Any DLG amount invoked cannot be set off against the individual loans in their portfolio. The total outstanding amount of NPAs that REs report will increase as the current practice of adjusting the invoked guarantee amount to the loan outstanding is no longer permitted. However, there wouldn’t be any effect on the overall profitability as the guarantee amount invoked is reported as income.

  1. Invocation timeline

REs need to invoke the DLG within a maximum overdue period of 120 days, i.e., REs need to invoke the guarantee on the loans within 30 days of the loan becoming an NPA. It provides less room for LSPs to complete their recovery initiatives.

  1. Disclosure Requirements

LSPs must publish on their website the total number of portfolios and the respective amount of each portfolio on which DLG has been offered. This will attract higher scrutiny from REs and expose the LSP’s arrangements with another RE, affecting their bargaining power.

The DLG guidelines put the onus on REs over LSPs’ compliance with various disclosures such as data access, storage, privacy, and disclosures. This requires continuous monitoring of LSPs by REs and reporting by LSPs to REs on various fronts.

REs and LSPs will need to revisit their arrangements and target segments. The guidelines may not greatly affect secured credit offerings, but they will surely have a short-term impact on high-risk unsecured credit. For example, REs might be very comfortable accepting 5% DLG on secured credit as housing loans, as they are protected by additional security coverage, but they may not be willing to accept the same 5% on an unsecured personal loan.

The guidelines are, however, not completely in line with what many FinTech lenders have expected, but they provide much-needed direction for the FinTech industry.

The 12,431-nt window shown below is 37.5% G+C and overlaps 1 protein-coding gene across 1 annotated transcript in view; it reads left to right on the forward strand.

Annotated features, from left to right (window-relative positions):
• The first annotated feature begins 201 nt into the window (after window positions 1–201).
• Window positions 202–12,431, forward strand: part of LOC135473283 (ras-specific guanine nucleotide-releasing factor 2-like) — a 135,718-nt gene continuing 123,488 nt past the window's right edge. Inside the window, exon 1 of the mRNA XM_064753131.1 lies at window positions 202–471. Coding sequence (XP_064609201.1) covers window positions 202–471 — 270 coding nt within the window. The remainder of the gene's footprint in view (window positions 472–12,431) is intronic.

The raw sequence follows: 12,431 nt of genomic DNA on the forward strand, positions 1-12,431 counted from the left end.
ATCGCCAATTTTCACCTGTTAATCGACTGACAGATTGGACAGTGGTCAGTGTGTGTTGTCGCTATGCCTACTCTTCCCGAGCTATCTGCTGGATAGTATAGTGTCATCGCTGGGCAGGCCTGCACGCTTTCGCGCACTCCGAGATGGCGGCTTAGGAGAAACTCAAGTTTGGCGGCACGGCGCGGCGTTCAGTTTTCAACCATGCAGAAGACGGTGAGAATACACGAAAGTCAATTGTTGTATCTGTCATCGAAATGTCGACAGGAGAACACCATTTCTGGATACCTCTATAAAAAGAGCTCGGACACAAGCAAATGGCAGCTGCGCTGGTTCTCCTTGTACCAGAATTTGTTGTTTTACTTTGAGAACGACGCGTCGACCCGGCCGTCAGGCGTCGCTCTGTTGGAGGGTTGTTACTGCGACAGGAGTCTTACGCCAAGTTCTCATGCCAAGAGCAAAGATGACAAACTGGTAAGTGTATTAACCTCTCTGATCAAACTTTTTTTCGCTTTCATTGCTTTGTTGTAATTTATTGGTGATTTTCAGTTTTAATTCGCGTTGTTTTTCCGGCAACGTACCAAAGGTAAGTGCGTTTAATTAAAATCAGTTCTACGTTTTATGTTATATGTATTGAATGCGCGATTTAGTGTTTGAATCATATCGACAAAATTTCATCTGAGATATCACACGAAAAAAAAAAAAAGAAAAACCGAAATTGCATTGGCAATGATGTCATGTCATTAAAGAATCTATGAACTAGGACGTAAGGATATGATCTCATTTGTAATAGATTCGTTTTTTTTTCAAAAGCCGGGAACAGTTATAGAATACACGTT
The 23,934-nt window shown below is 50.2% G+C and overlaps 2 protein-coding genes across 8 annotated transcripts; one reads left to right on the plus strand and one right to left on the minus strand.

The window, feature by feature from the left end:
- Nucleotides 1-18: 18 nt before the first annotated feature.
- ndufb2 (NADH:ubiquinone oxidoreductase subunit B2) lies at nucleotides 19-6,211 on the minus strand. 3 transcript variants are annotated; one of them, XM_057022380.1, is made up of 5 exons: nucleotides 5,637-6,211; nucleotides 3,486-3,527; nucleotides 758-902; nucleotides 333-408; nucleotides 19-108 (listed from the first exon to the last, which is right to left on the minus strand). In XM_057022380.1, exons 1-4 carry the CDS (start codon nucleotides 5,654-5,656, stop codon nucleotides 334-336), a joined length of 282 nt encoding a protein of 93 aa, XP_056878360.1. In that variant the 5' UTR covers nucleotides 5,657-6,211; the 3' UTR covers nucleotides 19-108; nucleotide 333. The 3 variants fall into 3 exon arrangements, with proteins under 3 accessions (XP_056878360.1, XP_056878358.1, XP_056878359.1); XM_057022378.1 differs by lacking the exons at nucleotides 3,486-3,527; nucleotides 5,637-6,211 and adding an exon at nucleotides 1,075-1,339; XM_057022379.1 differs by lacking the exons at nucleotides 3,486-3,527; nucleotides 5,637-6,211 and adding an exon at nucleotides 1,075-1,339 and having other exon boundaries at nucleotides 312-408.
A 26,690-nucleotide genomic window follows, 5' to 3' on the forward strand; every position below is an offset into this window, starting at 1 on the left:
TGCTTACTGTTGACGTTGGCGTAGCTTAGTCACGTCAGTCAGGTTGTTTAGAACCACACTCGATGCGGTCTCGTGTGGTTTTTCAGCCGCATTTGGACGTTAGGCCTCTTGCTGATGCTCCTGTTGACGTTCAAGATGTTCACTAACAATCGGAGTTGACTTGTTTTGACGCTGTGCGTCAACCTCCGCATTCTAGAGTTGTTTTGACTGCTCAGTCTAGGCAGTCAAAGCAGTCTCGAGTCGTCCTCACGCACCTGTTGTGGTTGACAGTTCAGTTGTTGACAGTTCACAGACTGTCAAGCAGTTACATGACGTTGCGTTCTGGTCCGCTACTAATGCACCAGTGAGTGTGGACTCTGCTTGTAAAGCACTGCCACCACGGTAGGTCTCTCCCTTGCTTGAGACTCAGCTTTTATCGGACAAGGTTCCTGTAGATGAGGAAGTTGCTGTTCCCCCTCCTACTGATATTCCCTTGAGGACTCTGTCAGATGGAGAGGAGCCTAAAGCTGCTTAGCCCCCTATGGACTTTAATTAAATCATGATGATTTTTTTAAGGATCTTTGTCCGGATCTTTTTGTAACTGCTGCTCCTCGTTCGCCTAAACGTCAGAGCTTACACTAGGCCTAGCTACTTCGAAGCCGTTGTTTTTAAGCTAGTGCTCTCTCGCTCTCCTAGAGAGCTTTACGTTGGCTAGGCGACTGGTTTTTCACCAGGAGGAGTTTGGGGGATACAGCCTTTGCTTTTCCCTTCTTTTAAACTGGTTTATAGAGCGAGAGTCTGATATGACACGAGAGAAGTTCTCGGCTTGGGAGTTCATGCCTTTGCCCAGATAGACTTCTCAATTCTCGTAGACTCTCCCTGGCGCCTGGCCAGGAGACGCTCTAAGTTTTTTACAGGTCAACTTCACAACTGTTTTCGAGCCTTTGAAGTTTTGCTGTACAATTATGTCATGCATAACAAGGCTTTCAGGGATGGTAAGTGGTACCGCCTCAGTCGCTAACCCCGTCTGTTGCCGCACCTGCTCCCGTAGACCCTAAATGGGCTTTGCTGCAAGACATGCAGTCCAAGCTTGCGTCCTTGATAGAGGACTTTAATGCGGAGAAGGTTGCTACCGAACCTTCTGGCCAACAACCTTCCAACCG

In a country with 1.4 billion people, a large untapped credit potential, the highest global digital adoption, and a large middle-class segment, consumer protection will always be at the forefront.

LSPs may adopt the following two strategies to comply with RBI’s DLG guidelines.

  • They can acquire NBFC licenses to become REs themselves. However, this would mean they would have to comply with all applicable regulations and will have to invest in technology for Regulatory Reporting, NPA Management, Portfolio Analytics, etc.
  • They can adopt best practices and implement data platforms to ensure that their data flows and usage comply with RBI guidelines. This requires investments in data management platform and regular reporting to REs on compliances.

REs would be looking for LSP partners with policies designed to comply with the Digital Lending guidelines of the RBI. The future dynamics of this RE-LSP relationship will be highly dependent on LSPs readiness to compliance with RBI norms.

In the current phase, with rapid innovation in credit delivery, the regulatory response to monitoring the sector also evolves rapidly, and with granular-level reporting requirements, compliance, and reporting become crucial for the players involved to escape the regulatory wrath.

We at Fintellix, with our data management platform, EWS & NPA management solutions, and regulatory reporting solutions combined with our wealth of experience in the regulatory landscape across the globe help REs and LSPs navigate the highly dynamic digital lending landscape.